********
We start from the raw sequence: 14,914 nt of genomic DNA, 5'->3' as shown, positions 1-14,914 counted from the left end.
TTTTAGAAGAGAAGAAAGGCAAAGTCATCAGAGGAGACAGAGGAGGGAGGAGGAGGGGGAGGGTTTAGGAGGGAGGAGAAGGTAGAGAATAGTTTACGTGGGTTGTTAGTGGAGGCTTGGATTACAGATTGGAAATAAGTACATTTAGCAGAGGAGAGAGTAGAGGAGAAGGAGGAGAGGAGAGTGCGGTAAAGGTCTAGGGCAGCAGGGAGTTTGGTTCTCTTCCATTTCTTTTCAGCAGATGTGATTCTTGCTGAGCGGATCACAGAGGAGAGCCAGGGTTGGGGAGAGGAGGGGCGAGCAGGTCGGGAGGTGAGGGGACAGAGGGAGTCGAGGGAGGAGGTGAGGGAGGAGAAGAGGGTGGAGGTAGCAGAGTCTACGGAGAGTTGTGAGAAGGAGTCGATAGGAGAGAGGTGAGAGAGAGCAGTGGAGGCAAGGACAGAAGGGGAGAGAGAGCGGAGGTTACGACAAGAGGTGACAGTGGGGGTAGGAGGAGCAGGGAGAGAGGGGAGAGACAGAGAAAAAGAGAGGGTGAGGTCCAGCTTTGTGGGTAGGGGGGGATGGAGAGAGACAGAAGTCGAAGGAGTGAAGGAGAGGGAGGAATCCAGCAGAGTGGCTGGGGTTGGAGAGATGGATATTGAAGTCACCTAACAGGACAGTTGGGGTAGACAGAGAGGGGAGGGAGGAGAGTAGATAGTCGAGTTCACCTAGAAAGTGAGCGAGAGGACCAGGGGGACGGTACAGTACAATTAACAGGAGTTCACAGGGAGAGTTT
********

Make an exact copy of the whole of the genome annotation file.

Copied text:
We start from the raw sequence: 14,914 nt of genomic DNA, 5'->3' as shown, positions 1-14,914 counted from the left end.
TTTTAGAAGAGAAGAAAGGCAAAGTCATCAGAGGAGACAGAGGAGGGAGGAGGAGGGGGAGGGTTTAGGAGGGAGGAGAAGGTAGAGAATAGTTTACGTGGGTTGTTAGTGGAGGCTTGGATTACAGATTGGAAATAAGTACATTTAGCAGAGGAGAGAGTAGAGGAGAAGGAGGAGAGGAGAGTGCGGTAAAGGTCTAGGGCAGCAGGGAGTTTGGTTCTCTTCCATTTCTTTTCAGCAGATGTGATTCTTGCTGAGCGGATCACAGAGGAGAGCCAGGGTTGGGGAGAGGAGGGGCGAGCAGGTCGGGAGGTGAGGGGACAGAGGGAGTCGAGGGAGGAGGTGAGGGAGGAGAAGAGGGTGGAGGTAGCAGAGTCTACGGAGAGTTGTGAGAAGGAGTCGATAGGAGAGAGGTGAGAGAGAGCAGTGGAGGCAAGGACAGAAGGGGAGAGAGAGCGGAGGTTACGACAAGAGGTGACAGTGGGGGTAGGAGGAGCAGGGAGAGAGGGGAGAGACAGAGAAAAAGAGAGGGTGAGGTCCAGCTTTGTGGGTAGGGGGGGATGGAGAGAGACAGAAGTCGAAGGAGTGAAGGAGAGGGAGGAATCCAGCAGAGTGGCTGGGGTTGGAGAGATGGATATTGAAGTCACCTAACAGGACAGTTGGGGTAGACAGAGAGGGGAGGGAGGAGAGTAGATAGTCGAGTTCACCTAGAAAGTGAGCGAGAGGACCAGGGGGACGGTACAGTACAATTAACAGGAGTTCACAGGGAGAGTTT